House conservatives are using their leverage to force Republican leadership to bring an immigration bill to the floor of the House in exchange for their support on a continuing resolution, a short-term spending that will keep the government open past Friday. Leadership is resisting the tough tactics but their margin for error is super tight, as Democrats are vowing to oppose any continuing resolution that doesn’t include DACA protections.
The move is being pushed by the House Freedom Caucus, a group of about 30 or so conservative lawmakers. The HFC usually votes as a bloc and their lack of support for a funding bill can doom it. Leadership can only afford to lose 21 Republican votes. That assumes that they get no support from Democrats.
“As of right now they don’t have the votes,” Rep. Mark Meadows (R-NC), the group’s chairman, told reporters today. He was walking into a meeting with White House chief of staff John Kelly at the Capitol. “There is strong support for the House to put forth a vote on immigration, and the Goodlatte-Labrador bill has the most support within the caucus,” Meadows said.
Goodlatte-Labrador, named after the bill’s sponsors, would provide DACA recipients with temporary, renewable, legal status. But it would also include $30 billion for a border wall, end family chain migration, end the visa lottery program and mandate the use of E-verify, the system that verifies an employee’s legal stats before they can be hired by an employer.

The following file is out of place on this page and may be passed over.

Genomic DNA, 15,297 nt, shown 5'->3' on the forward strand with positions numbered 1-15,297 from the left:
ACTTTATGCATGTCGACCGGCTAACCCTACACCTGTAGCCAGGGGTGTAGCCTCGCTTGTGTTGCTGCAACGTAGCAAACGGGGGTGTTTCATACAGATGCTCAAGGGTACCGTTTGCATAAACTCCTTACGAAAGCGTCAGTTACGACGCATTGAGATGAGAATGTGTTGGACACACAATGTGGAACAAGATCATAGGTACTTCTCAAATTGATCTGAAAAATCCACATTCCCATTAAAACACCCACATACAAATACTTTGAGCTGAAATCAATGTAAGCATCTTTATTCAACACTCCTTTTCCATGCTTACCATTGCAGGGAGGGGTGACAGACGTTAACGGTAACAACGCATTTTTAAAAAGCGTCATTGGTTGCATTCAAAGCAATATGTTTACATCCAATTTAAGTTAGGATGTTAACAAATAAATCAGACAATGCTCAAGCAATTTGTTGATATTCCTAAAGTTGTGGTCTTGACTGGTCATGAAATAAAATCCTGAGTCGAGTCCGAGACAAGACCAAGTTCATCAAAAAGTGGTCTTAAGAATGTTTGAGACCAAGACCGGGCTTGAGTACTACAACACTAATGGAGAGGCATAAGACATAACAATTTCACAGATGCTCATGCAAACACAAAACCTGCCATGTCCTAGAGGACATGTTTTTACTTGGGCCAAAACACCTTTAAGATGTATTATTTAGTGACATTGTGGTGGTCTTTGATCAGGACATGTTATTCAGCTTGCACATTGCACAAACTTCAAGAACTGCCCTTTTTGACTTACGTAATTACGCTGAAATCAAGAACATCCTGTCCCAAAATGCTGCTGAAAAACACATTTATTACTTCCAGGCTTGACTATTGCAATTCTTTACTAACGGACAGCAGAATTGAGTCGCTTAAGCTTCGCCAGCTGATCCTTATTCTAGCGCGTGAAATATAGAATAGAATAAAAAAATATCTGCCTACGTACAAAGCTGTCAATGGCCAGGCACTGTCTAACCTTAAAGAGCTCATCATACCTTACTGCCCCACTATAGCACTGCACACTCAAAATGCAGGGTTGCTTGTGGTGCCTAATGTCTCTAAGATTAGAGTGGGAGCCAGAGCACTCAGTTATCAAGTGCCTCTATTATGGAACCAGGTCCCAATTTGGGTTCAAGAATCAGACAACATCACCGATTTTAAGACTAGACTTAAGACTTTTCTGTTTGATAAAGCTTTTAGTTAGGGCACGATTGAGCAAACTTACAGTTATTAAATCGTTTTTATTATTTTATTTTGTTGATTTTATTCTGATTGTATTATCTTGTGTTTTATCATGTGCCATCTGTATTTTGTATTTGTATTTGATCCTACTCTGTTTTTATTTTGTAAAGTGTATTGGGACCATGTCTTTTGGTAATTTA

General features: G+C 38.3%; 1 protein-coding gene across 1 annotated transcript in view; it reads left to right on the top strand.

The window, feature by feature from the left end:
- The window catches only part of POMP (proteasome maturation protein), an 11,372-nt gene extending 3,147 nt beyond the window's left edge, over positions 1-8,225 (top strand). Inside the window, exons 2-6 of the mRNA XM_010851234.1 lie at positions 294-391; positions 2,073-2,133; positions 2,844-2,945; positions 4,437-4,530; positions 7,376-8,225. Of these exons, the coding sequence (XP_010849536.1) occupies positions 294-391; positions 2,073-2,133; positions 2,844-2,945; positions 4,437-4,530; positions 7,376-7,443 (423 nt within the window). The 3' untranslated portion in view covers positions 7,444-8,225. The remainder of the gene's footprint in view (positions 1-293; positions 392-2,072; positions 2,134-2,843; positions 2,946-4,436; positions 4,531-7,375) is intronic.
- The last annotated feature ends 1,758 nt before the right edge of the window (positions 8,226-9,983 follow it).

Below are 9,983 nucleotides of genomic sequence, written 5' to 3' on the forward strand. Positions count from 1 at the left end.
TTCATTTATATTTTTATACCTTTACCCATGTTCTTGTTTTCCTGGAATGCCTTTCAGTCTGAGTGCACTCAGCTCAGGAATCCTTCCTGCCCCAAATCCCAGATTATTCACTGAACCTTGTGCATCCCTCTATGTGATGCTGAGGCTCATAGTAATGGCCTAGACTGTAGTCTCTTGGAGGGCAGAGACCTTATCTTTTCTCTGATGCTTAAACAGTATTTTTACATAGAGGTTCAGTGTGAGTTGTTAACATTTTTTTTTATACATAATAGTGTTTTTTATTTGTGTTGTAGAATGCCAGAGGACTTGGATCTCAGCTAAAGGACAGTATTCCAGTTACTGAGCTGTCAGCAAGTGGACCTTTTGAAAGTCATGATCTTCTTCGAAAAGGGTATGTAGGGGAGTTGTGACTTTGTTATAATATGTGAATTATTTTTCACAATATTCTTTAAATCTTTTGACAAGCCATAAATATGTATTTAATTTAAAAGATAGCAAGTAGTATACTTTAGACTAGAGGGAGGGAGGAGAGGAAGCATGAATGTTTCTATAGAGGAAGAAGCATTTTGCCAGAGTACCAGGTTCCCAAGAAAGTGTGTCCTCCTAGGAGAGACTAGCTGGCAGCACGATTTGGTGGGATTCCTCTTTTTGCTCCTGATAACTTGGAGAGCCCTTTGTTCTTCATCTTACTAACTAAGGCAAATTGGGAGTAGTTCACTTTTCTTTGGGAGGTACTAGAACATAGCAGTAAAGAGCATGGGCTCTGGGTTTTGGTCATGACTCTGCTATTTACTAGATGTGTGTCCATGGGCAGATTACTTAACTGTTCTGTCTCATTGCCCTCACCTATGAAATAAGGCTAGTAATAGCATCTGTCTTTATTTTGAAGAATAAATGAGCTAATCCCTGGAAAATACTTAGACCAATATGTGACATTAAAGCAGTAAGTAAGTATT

Some Republicans suggest that the reason they are pushing hard for a vote on the bill is that it contains much more conservative immigration provisions than what is expected from any bipartisan deal, especially one that comes out of the Senate. Also especially with a budget bill hanging in the balance. “We don’t wanna get rolled by the Senate on DACA and the budget,” said Freedom Caucus Rep. Dave Brat (R-VA).
Republican leadership is a little weary of the Goodlatte bill, noting its lack of viability in the Senate, even if it were to pass the House. But leadership was still optimistic that a last-minute solution will be found. “We’ll build support, and we’ll get there…” said Rep. Frank Lucas (R-OK), a member of Republican leadership. “Sometimes, some of my friends want to make it more exciting than it has to be.”